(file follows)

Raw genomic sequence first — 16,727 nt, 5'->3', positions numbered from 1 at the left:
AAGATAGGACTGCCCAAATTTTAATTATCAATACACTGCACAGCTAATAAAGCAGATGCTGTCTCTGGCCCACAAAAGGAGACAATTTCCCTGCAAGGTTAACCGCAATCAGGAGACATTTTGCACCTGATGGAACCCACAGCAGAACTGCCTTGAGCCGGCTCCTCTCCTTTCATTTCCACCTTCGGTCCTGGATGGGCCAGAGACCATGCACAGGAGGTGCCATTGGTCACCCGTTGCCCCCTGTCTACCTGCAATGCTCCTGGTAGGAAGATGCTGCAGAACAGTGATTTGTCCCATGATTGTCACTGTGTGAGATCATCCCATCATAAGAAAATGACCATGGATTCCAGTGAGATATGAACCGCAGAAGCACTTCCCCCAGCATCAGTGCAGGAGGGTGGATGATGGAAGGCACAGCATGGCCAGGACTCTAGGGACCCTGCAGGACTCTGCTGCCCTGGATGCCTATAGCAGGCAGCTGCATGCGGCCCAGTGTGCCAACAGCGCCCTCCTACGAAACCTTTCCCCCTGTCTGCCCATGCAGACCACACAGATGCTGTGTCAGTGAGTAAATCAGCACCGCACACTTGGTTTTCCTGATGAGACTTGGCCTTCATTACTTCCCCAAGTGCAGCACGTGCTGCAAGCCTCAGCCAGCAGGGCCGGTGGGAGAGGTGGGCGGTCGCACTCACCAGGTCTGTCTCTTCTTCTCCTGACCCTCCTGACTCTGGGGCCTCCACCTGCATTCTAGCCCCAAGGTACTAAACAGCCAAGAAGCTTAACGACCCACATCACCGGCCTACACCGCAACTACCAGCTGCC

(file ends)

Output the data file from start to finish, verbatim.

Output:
Raw genomic sequence first — 16,727 nt, 5'->3', positions numbered from 1 at the left:
AAGATAGGACTGCCCAAATTTTAATTATCAATACACTGCACAGCTAATAAAGCAGATGCTGTCTCTGGCCCACAAAAGGAGACAATTTCCCTGCAAGGTTAACCGCAATCAGGAGACATTTTGCACCTGATGGAACCCACAGCAGAACTGCCTTGAGCCGGCTCCTCTCCTTTCATTTCCACCTTCGGTCCTGGATGGGCCAGAGACCATGCACAGGAGGTGCCATTGGTCACCCGTTGCCCCCTGTCTACCTGCAATGCTCCTGGTAGGAAGATGCTGCAGAACAGTGATTTGTCCCATGATTGTCACTGTGTGAGATCATCCCATCATAAGAAAATGACCATGGATTCCAGTGAGATATGAACCGCAGAAGCACTTCCCCCAGCATCAGTGCAGGAGGGTGGATGATGGAAGGCACAGCATGGCCAGGACTCTAGGGACCCTGCAGGACTCTGCTGCCCTGGATGCCTATAGCAGGCAGCTGCATGCGGCCCAGTGTGCCAACAGCGCCCTCCTACGAAACCTTTCCCCCTGTCTGCCCATGCAGACCACACAGATGCTGTGTCAGTGAGTAAATCAGCACCGCACACTTGGTTTTCCTGATGAGACTTGGCCTTCATTACTTCCCCAAGTGCAGCACGTGCTGCAAGCCTCAGCCAGCAGGGCCGGTGGGAGAGGTGGGCGGTCGCACTCACCAGGTCTGTCTCTTCTTCTCCTGACCCTCCTGACTCTGGGGCCTCCACCTGCATTCTAGCCCCAAGGTACTAAACAGCCAAGAAGCTTAACGACCCACATCACCGGCCTACACCGCAACTACCAGCTGCC